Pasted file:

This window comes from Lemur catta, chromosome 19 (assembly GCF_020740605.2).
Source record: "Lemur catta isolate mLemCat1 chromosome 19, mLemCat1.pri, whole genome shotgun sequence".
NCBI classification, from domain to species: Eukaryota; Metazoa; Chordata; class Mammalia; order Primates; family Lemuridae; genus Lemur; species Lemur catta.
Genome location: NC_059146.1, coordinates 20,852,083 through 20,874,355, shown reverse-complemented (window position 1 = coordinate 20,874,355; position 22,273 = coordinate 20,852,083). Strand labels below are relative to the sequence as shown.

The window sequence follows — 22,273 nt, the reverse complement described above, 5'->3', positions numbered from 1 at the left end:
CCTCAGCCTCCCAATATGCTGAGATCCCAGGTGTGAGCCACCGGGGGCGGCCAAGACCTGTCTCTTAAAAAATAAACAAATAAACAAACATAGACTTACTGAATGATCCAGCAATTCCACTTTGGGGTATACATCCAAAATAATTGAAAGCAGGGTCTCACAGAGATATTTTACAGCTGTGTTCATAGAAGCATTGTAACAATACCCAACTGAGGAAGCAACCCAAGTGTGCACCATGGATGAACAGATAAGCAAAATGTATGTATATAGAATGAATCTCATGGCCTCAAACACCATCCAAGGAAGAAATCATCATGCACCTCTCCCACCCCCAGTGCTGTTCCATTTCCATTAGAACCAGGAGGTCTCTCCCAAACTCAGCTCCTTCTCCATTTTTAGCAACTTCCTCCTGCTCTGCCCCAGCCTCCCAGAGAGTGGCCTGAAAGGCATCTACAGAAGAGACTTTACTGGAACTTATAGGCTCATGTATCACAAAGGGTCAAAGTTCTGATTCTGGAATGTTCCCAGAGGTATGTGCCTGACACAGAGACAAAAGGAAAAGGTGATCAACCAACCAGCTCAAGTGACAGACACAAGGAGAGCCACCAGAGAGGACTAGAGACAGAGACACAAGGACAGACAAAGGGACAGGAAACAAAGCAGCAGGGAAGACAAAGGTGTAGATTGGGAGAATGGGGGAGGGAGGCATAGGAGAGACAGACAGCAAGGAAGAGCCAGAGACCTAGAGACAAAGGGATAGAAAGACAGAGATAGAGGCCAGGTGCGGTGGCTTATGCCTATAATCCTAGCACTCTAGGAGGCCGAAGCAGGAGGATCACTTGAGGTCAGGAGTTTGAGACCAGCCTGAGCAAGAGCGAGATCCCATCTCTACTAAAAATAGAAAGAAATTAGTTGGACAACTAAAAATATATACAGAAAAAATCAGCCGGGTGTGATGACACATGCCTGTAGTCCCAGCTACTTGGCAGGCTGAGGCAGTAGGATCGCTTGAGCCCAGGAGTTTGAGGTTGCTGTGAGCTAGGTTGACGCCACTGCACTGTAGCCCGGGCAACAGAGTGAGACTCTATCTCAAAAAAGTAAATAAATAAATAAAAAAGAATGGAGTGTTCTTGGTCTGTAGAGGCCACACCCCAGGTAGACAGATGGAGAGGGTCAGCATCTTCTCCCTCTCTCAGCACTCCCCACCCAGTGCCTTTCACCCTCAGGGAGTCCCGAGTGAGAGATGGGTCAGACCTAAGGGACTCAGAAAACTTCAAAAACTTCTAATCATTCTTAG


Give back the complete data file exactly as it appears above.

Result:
This window comes from Lemur catta, chromosome 19 (assembly GCF_020740605.2).
Source record: "Lemur catta isolate mLemCat1 chromosome 19, mLemCat1.pri, whole genome shotgun sequence".
NCBI classification, from domain to species: Eukaryota; Metazoa; Chordata; class Mammalia; order Primates; family Lemuridae; genus Lemur; species Lemur catta.
Genome location: NC_059146.1, coordinates 20,852,083 through 20,874,355, shown reverse-complemented (window position 1 = coordinate 20,874,355; position 22,273 = coordinate 20,852,083). Strand labels below are relative to the sequence as shown.

The window sequence follows — 22,273 nt, the reverse complement described above, 5'->3', positions numbered from 1 at the left end:
CCTCAGCCTCCCAATATGCTGAGATCCCAGGTGTGAGCCACCGGGGGCGGCCAAGACCTGTCTCTTAAAAAATAAACAAATAAACAAACATAGACTTACTGAATGATCCAGCAATTCCACTTTGGGGTATACATCCAAAATAATTGAAAGCAGGGTCTCACAGAGATATTTTACAGCTGTGTTCATAGAAGCATTGTAACAATACCCAACTGAGGAAGCAACCCAAGTGTGCACCATGGATGAACAGATAAGCAAAATGTATGTATATAGAATGAATCTCATGGCCTCAAACACCATCCAAGGAAGAAATCATCATGCACCTCTCCCACCCCCAGTGCTGTTCCATTTCCATTAGAACCAGGAGGTCTCTCCCAAACTCAGCTCCTTCTCCATTTTTAGCAACTTCCTCCTGCTCTGCCCCAGCCTCCCAGAGAGTGGCCTGAAAGGCATCTACAGAAGAGACTTTACTGGAACTTATAGGCTCATGTATCACAAAGGGTCAAAGTTCTGATTCTGGAATGTTCCCAGAGGTATGTGCCTGACACAGAGACAAAAGGAAAAGGTGATCAACCAACCAGCTCAAGTGACAGACACAAGGAGAGCCACCAGAGAGGACTAGAGACAGAGACACAAGGACAGACAAAGGGACAGGAAACAAAGCAGCAGGGAAGACAAAGGTGTAGATTGGGAGAATGGGGGAGGGAGGCATAGGAGAGACAGACAGCAAGGAAGAGCCAGAGACCTAGAGACAAAGGGATAGAAAGACAGAGATAGAGGCCAGGTGCGGTGGCTTATGCCTATAATCCTAGCACTCTAGGAGGCCGAAGCAGGAGGATCACTTGAGGTCAGGAGTTTGAGACCAGCCTGAGCAAGAGCGAGATCCCATCTCTACTAAAAATAGAAAGAAATTAGTTGGACAACTAAAAATATATACAGAAAAAATCAGCCGGGTGTGATGACACATGCCTGTAGTCCCAGCTACTTGGCAGGCTGAGGCAGTAGGATCGCTTGAGCCCAGGAGTTTGAGGTTGCTGTGAGCTAGGTTGACGCCACTGCACTGTAGCCCGGGCAACAGAGTGAGACTCTATCTCAAAAAAGTAAATAAATAAATAAAAAAGAATGGAGTGTTCTTGGTCTGTAGAGGCCACACCCCAGGTAGACAGATGGAGAGGGTCAGCATCTTCTCCCTCTCTCAGCACTCCCCACCCAGTGCCTTTCACCCTCAGGGAGTCCCGAGTGAGAGATGGGTCAGACCTAAGGGACTCAGAAAACTTCAAAAACTTCTAATCATTCTTAG